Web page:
gas or other fuel-smelling substances. As field Infantry, it was
rarely possible to clean either yourself or your clothes and gear
of these smelly fluids. It was standard procedure for us to
patrol in and around these areas 4-5 days a week. This went on
We found that exposure to HPV-16 increased the association with
oropharyngeal cancer regardless of tobacco and alcohol use, but we
uncovered no evidence of synergy between exposure to HPV-16 and
tobacco or alcohol use. For these reasons, our data suggest two distinct
pathways for the development of oropharyngeal cancer: one driven
predominantly by the carcinogenic effects of tobacco or alcohol (or both)
and another by HPV-16-induced genomic instability….Therefore, tobacco
and alcohol were important risk factors for oropharyngeal cancer, but they
may not have acted as cofactors in HPV-mediated carcinogenesis in the
oropharynx.

{D'Souza G, et al. Case-Control Study of Human Papillomavirus and
Oropharyngeal Cancer. N Engl J Med. 2007;356(19):1944-56.
http://www.nejm.org/doi/full/10.1056/ NEJMoa065497#t=article}
Basic Science and Clinical Literature

linking HPV-16 and OSSC
immunotoxicity of Dioxins
immune defects linked to Dioxin
immune defects linked to AO [and HPV-16]
immunotoxicity linked to AO [and Dioxin]
longevity of the AO-exposure
high prevalence of HPV-16
potential to invoke HPV-16 prognostically
DIOXIN-LIKE CHLORPHENOXY HERBICIDES MIGHT AUGMENT
HUMAN COMMON VIRUSES ASSOCIATED WITH CELL
MALIGNIZATION
REFERENCES:
Schecter A., Poiesz B., Brandt-Rauf P., Rapke O., Ball M. Med Sci Res 19:273 (1991).
Ngaon L., Yoshimura T. Asian Pac J Cancer Prev 2:199 (2001).
Butel J.S. Carcinogenesis 21:405 (2000).
IARC Monographs on the Evaluation of Carcinogenic Risks to Humans 68:69 (1997).
Pokrovsky A., Chernykh A., Yastrebova O, Tsyrlov I.B. Biochem Biophys Res
Commun 79:46 (1991).
Tsyrlov I.B., Pokrovsky A. Xenobiotica 23:457 (1993).
Zacharevsky T.K. In: Toxicology in Silico 1:11 (2002).
Wu J., Shur I.N, Tsyrlov I.B. Organohalogen Compounds 70:1471 (2008).
Murayama T., Inoue M., Mori S., Eizuru Y. Biochem Biophys Res Commun 296:651
(2002).
Cinatl J., Vogel J., Kotchetkov R., Wilhelm A., Doerr H. FEMS Microbiol Rev 28:59
(2004).
Diliberto J., DeVito M., Ross D., Birnbaum L Toxicol Sci 61:241 (2001).
Kasai A., Hiramatsu N., Meng Y., Yao J., Maeda S., Kitamura M. Anal Biochem
337:84 (2005).
Therefore, specifically and generally, AO-exposure was a substantial
contributing factor to development of a respiratory-tract cancer
located at the tongue-base, OSCC, due to its having caused immuno-
suppression and subsequent HPV-16 infection (given the presence of
HPV-16 on biopsy); thus, because there is no evidence that
tobacco/alcohol played any pathogenic role in the etiology of OSCC,
support for this conclusion is generated both by noting positive features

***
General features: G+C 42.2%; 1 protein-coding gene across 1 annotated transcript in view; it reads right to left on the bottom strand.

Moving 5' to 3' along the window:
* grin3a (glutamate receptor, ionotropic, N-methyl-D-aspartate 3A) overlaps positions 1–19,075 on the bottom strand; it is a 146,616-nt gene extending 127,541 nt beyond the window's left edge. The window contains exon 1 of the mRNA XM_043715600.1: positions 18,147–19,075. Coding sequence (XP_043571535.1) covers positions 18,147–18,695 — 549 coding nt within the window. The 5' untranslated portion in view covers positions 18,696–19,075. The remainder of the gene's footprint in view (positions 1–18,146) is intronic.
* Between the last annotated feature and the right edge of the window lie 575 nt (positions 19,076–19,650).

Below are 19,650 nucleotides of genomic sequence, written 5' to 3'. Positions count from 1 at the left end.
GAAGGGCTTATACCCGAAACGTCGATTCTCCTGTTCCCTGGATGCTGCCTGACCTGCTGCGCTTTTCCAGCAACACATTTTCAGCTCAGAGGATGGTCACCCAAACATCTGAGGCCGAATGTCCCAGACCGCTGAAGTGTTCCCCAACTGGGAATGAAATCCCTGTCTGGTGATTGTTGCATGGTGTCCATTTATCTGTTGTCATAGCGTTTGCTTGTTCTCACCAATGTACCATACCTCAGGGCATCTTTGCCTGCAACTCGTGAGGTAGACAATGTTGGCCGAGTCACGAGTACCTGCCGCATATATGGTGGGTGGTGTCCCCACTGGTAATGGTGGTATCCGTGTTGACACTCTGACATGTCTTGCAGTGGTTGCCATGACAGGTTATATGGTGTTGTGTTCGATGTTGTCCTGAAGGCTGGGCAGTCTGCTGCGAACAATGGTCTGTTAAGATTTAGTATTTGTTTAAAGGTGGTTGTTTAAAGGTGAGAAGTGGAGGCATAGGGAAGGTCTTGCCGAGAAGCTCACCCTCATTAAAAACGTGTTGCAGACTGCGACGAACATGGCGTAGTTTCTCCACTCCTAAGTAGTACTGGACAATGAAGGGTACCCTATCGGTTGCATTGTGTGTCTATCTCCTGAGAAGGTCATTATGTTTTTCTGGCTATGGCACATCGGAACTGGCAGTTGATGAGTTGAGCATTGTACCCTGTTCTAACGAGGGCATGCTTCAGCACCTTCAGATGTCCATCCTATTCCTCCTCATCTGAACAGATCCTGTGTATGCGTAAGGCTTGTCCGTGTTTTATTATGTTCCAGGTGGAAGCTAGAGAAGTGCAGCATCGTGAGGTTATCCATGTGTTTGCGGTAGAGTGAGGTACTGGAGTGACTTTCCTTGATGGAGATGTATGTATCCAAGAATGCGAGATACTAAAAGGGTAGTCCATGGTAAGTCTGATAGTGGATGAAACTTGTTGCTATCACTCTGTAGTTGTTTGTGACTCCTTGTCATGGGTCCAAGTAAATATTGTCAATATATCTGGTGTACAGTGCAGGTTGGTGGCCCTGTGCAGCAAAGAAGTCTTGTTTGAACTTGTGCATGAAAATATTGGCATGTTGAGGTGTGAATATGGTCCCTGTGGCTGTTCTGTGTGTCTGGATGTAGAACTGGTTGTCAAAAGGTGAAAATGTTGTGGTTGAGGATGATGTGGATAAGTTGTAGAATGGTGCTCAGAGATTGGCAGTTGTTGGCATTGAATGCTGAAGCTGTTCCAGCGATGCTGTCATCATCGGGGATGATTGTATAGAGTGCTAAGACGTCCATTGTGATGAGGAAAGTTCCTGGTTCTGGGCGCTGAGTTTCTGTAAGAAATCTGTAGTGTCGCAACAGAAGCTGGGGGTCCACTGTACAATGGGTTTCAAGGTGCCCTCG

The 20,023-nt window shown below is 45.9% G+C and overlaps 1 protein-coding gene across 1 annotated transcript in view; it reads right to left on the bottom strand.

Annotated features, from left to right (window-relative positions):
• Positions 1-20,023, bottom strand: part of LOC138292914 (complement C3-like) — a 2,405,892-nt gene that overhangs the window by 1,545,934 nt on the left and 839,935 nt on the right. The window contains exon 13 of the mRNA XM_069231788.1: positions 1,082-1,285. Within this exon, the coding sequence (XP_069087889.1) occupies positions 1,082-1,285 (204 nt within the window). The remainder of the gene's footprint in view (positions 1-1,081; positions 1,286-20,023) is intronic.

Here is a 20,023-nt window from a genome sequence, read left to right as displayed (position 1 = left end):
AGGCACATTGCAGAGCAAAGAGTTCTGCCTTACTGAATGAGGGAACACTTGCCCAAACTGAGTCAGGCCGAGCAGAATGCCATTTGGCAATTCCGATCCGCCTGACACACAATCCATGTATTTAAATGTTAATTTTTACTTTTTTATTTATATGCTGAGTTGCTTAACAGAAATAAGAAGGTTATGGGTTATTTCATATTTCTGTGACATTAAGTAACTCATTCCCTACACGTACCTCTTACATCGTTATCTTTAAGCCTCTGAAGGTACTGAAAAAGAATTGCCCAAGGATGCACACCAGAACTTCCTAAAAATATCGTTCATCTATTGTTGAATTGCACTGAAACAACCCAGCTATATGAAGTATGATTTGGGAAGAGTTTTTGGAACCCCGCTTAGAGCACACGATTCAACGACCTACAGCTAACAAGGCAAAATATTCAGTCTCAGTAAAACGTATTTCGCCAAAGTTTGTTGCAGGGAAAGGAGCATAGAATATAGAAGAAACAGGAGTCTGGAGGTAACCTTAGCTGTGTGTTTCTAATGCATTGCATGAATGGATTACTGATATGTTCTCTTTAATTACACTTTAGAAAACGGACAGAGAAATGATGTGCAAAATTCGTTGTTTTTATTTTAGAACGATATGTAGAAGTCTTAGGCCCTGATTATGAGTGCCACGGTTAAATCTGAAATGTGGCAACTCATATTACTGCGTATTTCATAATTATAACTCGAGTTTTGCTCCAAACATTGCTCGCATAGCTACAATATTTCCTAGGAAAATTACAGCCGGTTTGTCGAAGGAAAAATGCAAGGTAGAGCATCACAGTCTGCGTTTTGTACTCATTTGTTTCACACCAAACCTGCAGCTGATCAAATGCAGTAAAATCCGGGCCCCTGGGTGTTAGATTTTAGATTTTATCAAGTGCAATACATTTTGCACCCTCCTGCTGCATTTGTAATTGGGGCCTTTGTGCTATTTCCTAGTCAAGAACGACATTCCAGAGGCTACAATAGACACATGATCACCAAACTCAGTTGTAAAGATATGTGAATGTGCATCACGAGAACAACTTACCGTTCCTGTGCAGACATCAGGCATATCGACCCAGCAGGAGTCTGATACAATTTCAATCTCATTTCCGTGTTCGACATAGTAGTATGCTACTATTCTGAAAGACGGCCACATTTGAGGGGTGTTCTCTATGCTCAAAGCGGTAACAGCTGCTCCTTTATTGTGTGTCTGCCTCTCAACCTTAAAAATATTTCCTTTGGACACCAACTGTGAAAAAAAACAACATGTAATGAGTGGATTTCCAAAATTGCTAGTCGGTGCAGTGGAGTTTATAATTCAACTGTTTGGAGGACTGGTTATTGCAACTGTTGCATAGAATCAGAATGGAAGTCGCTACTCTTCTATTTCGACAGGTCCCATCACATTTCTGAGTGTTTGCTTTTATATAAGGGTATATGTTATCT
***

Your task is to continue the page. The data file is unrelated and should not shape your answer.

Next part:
(HPV-16) and rejecting any potential negative features (behavioral). No
article in the medical literature undermines this viewpoint, and it is not
merely “speculative” to have drawn these definitive, indubitable
conclusions. This is not only based upon the preponderance [indeed, “all”]
of the evidence, but it is also not merely “presumptive.” One more point is
in-order: sometimes, an expert will be called-upon to claim linkage of an
environmental concern and the development of a medical disorder and
may be tempted to confirm such an association without having conveyed
a reasonable basis for having done so. This is not the situation in this
case, for all information has been assessed from a “disinterested”
perspective, notwithstanding the fact that this physician has been an anti-
tobacco super-activist since the late 1970’s. If anything is unclear, please
so advise.
Vaccine – Papillomavirus **

•Two preventive vaccines against cancer-causing HPVs,
Gardasil (Merck) and Cervarix (GSK), may confer lifelong
immunity. 

•Both vaccines cover HPV16 and HPV18 which, together,
cause about 70% of all cases of cervical cancer
worldwide.

•Gardasil also includes VLPs based on HPV types 6 and
11, which rarely cause cervical cancer but together
cause about 90% of all genital warts.

•Large prevention clinical trials targeting the most
prevalent HPV types in different regions of the world are
warranted. 
Vaccine -
Papillomavirus
•Questions such as the necessity of repeat vaccinations and the
longevity of protection from an HPV infection remain to be
determined. It is estimated that if women were vaccinated against all
high-risk types of HPV before they become sexually active, there
should be a reduction of at least 85% in the risk of cervical cancer
and a decline of 44% to 70% in the frequency of abnormal
Papanicolaou (Pap) smears attributable to HPV.

•Unfortunately, even after vaccination is implemented, a reduction in
the incidence of cervical cancer could not be expected to become
apparent for at least a decade. Therefore, therapeutic vaccines are
still very much needed to reduce the morbidity and mortality
associated with cervical cancer.

•The therapeutic approach to patients with preinvasive and invasive
cervical cancers is to develop vaccine strategies that induce specific
CD8+ cytotoxic T-lymphocyte responses aimed at eliminating virus-
infected or transformed cells. Early-phase human trials using
therapeutic vaccines have shown that they are safe; no serious
adverse effects have been reported.
Chapter 6: Inflammation
•Almost 50% of all cancers can be prevented based
on what we know today. All the studies
summarized previously suggest that inflammation
is closely linked to cancer, and the incidence of
most cancers can be reduced by controlling
inflammation.

•Proinflammatory conditions such as colitis,
bronchitis, hepatitis, and gastritis can all
eventually lead to cancer. Thus, one must find
ways to treat these conditions before the
appearance of cancer. All these studies indicate
that an anti-inflammatory lifestyle could play an
important role in both the prevention and
treatment of cancer.
Anti-Inflammatory Agents
• Given the 10-year latency between adenoma formation and a